IoT Things

AWS IoT provides a registry that helps you manage things. A thing is a representation of a specific device or logical entity. It can be a physical device or sensor (Buoy in EMA project with communication hat). It can also be a logical entity like an instance of an application or physical entity (EC2 generator instance).


The main cost of registering is not really the act of registering a device but the services it uses as its connected. The 2 main costs are Connectivity pricing as well as Messaging pricing


Connectivity provides a secure, authenticated connection between devices and AWS IoT core. It is metered in 1 minute increments and is based on the total time your devices are connected to AWS IoT Core.

For example the current Cloud architecture is located in US West (Oregon). Where we only need to pay a measly $0.042 per device per year (one connection * $0.08/1,000,000 minutes of connection * 525,600 minutes/year) for 24/7 connectivity. This is extremely efficient and cost effective!

Connectivity Pricing May 2022

May 2022 Oregon region Connectivity pricing


Messages transport device data to and from AWS IoT Core. Messages are metered by the number of messages transmitted between your devices and AWS IoT Core. Since we are predominantly using MQTT this is the type of messaging service we fall under. Which again, is extremely cost effective and will scale to as many devices as we can support with little cost.

Messaging Pricing May 2022

May 2022 Oregon region Messaging pricing

Curent active Things

Current active things

Current active things in the cloud
Rule Name Description Term Created
YVR_water_sensor1 Registered thing for EC2 generator CIT Sep-Dec 2021
YVR_water_sensor2 Registered thing for EC2 generator CIT Sep-Dec 2021
ema2022-nbiot-1 IoT Communication hat for buoy Power & Comm Dec Jan-May 2022
ema2022-nbiot-2 IoT Communication hat for buoy Power & Comm Dec Jan-May 2022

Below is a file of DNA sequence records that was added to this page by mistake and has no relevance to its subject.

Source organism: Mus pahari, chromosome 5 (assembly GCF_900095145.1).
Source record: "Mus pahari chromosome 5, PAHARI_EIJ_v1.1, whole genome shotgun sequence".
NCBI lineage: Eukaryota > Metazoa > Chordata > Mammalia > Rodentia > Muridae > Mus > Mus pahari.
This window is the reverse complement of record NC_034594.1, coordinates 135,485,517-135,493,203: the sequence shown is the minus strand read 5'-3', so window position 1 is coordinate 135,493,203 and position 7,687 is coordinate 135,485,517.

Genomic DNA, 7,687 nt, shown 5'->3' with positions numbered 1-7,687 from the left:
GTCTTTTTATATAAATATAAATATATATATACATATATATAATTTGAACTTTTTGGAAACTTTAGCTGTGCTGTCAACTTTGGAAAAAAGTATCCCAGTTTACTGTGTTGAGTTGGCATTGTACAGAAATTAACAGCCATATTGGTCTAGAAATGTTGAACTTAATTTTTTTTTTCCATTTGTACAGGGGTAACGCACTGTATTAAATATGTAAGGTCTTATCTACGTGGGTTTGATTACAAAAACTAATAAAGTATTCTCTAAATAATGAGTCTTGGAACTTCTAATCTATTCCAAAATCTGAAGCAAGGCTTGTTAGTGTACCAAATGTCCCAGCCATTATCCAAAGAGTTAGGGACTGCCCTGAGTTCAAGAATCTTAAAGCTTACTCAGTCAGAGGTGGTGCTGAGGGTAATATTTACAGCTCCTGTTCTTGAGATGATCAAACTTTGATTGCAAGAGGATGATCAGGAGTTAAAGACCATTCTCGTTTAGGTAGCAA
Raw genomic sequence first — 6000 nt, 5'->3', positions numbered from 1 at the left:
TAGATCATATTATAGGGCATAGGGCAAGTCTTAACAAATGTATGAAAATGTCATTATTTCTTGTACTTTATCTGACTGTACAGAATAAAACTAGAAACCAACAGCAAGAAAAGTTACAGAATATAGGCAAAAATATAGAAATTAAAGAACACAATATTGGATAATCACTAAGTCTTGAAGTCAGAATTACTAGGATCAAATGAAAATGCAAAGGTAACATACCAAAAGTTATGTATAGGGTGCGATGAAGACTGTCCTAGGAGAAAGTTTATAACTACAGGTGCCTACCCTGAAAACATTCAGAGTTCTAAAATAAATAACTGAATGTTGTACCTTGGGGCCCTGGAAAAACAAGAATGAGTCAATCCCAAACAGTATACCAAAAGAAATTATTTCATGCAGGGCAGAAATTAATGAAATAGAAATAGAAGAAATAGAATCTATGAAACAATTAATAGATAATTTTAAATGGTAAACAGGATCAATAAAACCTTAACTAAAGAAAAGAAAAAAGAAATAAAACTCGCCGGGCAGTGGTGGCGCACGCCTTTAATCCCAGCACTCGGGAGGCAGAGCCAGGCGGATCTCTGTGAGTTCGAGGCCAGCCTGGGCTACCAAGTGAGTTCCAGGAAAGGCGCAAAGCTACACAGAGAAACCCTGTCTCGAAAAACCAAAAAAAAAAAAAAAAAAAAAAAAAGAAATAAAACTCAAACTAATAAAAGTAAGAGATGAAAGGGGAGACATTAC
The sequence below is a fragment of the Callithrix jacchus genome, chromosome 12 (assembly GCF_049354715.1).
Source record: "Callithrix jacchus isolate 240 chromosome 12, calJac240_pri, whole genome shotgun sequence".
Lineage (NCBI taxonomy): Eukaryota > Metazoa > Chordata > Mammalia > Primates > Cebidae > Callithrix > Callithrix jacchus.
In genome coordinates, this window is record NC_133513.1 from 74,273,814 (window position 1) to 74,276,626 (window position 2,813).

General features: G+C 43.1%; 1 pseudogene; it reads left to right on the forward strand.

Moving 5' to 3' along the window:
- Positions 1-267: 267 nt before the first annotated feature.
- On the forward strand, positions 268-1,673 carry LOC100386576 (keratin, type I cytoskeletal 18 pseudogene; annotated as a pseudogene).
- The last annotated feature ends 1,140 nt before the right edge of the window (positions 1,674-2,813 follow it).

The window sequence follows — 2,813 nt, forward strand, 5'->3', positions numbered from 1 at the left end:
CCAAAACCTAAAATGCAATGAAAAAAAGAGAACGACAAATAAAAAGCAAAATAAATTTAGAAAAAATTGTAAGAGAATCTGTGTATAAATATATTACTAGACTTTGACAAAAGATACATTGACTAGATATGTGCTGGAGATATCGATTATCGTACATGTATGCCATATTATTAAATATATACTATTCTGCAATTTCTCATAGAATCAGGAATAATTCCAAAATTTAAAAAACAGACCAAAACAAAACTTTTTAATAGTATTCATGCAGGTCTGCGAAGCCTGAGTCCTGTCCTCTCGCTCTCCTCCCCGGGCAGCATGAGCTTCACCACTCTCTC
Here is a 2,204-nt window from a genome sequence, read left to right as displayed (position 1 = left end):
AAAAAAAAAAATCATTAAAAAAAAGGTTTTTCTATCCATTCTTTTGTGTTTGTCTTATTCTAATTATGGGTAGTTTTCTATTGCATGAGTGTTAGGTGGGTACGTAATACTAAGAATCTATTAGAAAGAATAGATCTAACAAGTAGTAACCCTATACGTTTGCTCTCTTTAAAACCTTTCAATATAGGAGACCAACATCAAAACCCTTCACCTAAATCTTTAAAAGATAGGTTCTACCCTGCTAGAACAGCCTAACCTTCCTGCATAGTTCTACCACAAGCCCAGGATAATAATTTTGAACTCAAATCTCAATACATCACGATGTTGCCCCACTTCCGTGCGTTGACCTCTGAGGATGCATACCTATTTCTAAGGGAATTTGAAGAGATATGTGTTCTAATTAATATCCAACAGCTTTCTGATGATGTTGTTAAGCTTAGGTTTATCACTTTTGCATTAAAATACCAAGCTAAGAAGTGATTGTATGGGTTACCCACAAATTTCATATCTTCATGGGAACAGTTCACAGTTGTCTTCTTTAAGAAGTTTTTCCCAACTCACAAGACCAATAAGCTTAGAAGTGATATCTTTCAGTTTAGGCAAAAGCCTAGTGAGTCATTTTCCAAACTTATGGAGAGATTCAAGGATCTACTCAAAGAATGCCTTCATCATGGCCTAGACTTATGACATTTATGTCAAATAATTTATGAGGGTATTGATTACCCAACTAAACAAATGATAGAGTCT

ema2022_pc_aeden Aeden pc testing connection Power & Comm Dec Jan-May 2022

How to register an IoT Thing

Things Dashboard

Once in the IoT Core AWS Service the things management dashboard should be located in the sidebar to the left under the “Manage” section.

Things location in sidebar

Things management location in sidebar

You will then be navigated to the Things management dashboard. Where you are able to edit, delete, or create things. Only by registering a thing will it be able to communicate with the private AWS IoT Network attached to the EMA AWS project account.

Security is a major concern for AWS IoT and can be read more about here. Each client/device connected must have a credential to interact with AWS IoT. All traffic to and from AWS IoT is sent securely over TLS and a random device without the specific credentials unique to itself is not able to send or receive messages from the network. Security is abstracted for us by AWS.

Create things button

List of all things and create a thing option

Thing creation workflow

“Creating” a thing is simple, in a sense you are registering or issuing credentials to a device that allows it to authorize and communicate with our specific IoT Network in AWS. Depending on the device there should be an AWS SDK/library maintained by Amazon that provides the interfacing necessary to interact with AWS IoT Core.

Some AWS IoT SDKs can be found here on their documentation page.